A few weeks back I saw a couple of posts on the Communities page from users wanting to find ways to compute the area of an general polygon and also the center of the area. I felt such features likely existed somewhere in the SAS/GRAPH set of procedures, so I asked our resident expert(s). Initially, there was some miscommunication due to the requirement to compute areas. The %Centroid macro is available among the Annotate macros but it does not report areas. Also, see another clarification at the bottom of this article.

In the meantime, this piqued my interest and I took a stab at it and wrote up a macro to compute the Area and the centroid of the polygon as described below.

First, I needed a few random polygons, so I wrote a small routine to generate the data in the format on the right. Changing the seed values can generate different shapes, some concave. I generated 3 polygons with random number of nodes, and added one custom polygon to get a specific shapes like the right triangle and a concave "L" shape for verification.

Then, I used the POLYGON statement in SAS 9.4 SGPLOT procedure to plot the polygons to see what I have, as shown on the right. See code in the link below.

The macro is included in the code and takes a data set with columns shown above, along with the global XMin and YMin of the entire data (easily computed) and placed into a couple of macro variables XMin and YMin. The macro takes the name of the input data set "DS", the xmin and ymin values previously computed (just to save a step in the macro to compute them), and polygon data with polygon "ID", and the coordinates. The result is placed in the output data set "OUT".

*%macro polyarea (ds=, xmin=, ymin=, out=, Id=, X=, Y=);*

The macro steps around the polygon nodes and incrementally adds the segment areas of each parallelogram against both the X and Y axis. The sum of each segment around X or Y should be (and are) equal. Then it takes the first moment of the area of each parallelogram segment with its center about the XMin and YMin axes to compute the center of the area in each direction. The "X" areas are used for computing the x coordinate, and "Y" areas for the y coordinate.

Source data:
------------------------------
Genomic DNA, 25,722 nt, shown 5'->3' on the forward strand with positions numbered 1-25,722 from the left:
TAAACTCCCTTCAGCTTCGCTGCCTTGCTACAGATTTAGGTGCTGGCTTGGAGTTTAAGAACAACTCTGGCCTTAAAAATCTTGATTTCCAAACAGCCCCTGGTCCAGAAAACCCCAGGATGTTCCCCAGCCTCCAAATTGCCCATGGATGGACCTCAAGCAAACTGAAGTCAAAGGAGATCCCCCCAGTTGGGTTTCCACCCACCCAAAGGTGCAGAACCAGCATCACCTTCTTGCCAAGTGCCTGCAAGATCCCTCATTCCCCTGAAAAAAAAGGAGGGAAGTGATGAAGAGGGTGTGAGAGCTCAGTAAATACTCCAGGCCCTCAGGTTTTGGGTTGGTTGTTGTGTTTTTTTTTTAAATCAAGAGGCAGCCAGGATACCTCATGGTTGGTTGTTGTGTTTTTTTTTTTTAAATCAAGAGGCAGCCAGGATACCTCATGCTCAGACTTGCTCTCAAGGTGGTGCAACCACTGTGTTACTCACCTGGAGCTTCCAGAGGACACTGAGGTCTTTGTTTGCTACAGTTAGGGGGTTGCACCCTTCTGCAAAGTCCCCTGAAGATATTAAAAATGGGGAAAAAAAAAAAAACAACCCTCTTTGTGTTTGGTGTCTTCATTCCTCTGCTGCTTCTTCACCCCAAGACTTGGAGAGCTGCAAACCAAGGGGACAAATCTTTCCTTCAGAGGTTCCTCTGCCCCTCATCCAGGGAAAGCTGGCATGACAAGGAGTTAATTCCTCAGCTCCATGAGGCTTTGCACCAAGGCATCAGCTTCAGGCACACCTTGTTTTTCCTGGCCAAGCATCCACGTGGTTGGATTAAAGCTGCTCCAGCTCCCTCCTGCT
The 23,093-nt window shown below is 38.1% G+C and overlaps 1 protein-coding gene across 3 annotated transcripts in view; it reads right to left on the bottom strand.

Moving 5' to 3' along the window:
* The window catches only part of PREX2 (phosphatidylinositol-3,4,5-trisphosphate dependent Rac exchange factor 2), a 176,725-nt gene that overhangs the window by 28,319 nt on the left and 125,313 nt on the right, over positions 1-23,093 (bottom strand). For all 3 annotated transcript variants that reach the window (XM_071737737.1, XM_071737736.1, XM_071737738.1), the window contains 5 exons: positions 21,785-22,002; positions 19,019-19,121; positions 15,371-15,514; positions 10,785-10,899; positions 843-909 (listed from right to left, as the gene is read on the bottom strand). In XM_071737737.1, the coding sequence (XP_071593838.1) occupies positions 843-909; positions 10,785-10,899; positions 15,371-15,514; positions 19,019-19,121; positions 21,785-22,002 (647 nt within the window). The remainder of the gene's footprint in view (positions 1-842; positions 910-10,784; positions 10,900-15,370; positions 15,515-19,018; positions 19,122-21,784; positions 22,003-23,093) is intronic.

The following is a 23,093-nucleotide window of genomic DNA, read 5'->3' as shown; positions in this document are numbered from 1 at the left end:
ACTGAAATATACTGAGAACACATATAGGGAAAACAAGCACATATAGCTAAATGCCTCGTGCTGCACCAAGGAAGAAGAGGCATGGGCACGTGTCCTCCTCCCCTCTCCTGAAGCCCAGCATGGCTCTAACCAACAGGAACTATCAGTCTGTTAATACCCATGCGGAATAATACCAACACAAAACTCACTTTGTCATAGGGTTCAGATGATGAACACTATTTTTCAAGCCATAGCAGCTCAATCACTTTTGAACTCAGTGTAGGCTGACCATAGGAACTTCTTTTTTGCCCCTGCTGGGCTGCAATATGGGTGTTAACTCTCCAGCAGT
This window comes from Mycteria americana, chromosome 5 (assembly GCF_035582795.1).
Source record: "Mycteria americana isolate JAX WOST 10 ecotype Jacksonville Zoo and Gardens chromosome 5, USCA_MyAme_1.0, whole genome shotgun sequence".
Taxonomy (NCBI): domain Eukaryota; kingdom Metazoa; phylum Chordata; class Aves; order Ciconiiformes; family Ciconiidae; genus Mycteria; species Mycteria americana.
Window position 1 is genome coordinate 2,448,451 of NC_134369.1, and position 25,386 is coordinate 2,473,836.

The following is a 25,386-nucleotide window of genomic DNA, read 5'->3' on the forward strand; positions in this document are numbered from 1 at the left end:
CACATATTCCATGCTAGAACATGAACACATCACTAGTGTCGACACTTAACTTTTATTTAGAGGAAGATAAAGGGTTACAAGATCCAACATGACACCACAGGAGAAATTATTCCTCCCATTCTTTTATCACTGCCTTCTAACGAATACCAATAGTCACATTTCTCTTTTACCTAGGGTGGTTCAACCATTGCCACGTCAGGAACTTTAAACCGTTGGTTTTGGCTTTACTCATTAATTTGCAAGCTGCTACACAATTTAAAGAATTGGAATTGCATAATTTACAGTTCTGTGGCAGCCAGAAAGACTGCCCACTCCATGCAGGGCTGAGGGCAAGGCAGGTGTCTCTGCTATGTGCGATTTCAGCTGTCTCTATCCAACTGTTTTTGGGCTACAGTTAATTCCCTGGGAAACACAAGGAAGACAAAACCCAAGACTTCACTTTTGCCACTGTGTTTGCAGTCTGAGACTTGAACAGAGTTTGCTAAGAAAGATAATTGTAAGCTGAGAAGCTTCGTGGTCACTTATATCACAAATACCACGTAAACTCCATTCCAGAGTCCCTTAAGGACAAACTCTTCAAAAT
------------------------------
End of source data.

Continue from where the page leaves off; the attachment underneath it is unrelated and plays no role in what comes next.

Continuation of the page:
The result is plotted with the SGPLOT polygon statement with a TEXT overlay to display the area and the location (x, y) of the center of area as shown on the right. The results "look" kind of right to the eye.

I did not attempt to handle polygons with holes. There is a good chance the algorithm itself will work for a polygon with holes.

I did not attempt to handle polygons with multiple segments, like in a map data sets. This macro could be extended to get the area and CG of each segment by making each polygon have a unique id. But to get the area of the composite multi-segment polygon would need some more thought. That exercise is left to the motivated reader (meaning I am ducking that exercise). :-).

If the polygon is highly concave, it is possible the CG will not be within the polygon boundary. That would be another good exercise to think about.

I mentioned the %Centroid macro earlier. Another difference between this macro and the %Centroid Macro is that this macro computes the mathematical centroid of each polygon, while the %Centroid macro computes a "good" location for labeling of a polygon, and not the mathematical centroid. If you want to label a polygon (like state or country name), the %Centroid may be the preferred tool.

**Area and Centroid Macro: AreaCentroidMacro **

## 3 Comments

Thanks for sharing, Sanjay.

For what it's worth, there is a macro to calculate the centroid of map polygons as part of the annotation macros: annomac.

%annomac;

%centroid( input-map-data-set, output-data-set, list-of-ids );

It also takes an optional parameter "segonly=1" that only centers on the main polygon of a multipolygon set.

It handles irregularly shaped polygons (topologically correct though - no crossovers) and polygons with holes and multi-polygon sets.

Pingback: Compute the centroid of a polygon in SAS

I use integration by parts. It works for any non-self intersecting polygon (I hate those weirdos). If there is a hole in the polygon, then you just need to add in a polygon ID and a step to subtract that volume from the surrounding polygon.

DATA area(KEEP=area);

SET test END=last_point;

FORMAT area 6.2;

RETAIN prev_x prev_y start_x start_y area;

IF _N_ EQ 1 THEN DO;

prev_x = x; prev_y = y; start_x = x; start_y = y; area = 0.0;

END;

ELSE DO;

IF (x NE prev_x) THEN DO;

b = x - prev_x;

h1 = MIN(y, prev_y);

h2 = MAX(y, prev_y);

area = area + (b * h1) + (b * (h2 - h1) / 2);

END;

prev_x = x; prev_y = y;

END;

IF last_point EQ 1 THEN DO;

IF (start_x NE prev_x) THEN DO;

b = start_x - prev_x;

h1 = MIN(start_y, prev_y);

h2 = MAX(start_y, prev_y);

area = ABS(area +(b * h1) + (b * (h2 - h1) / 2));

END;

OUTPUT;

END;

ELSE DELETE;

RUN;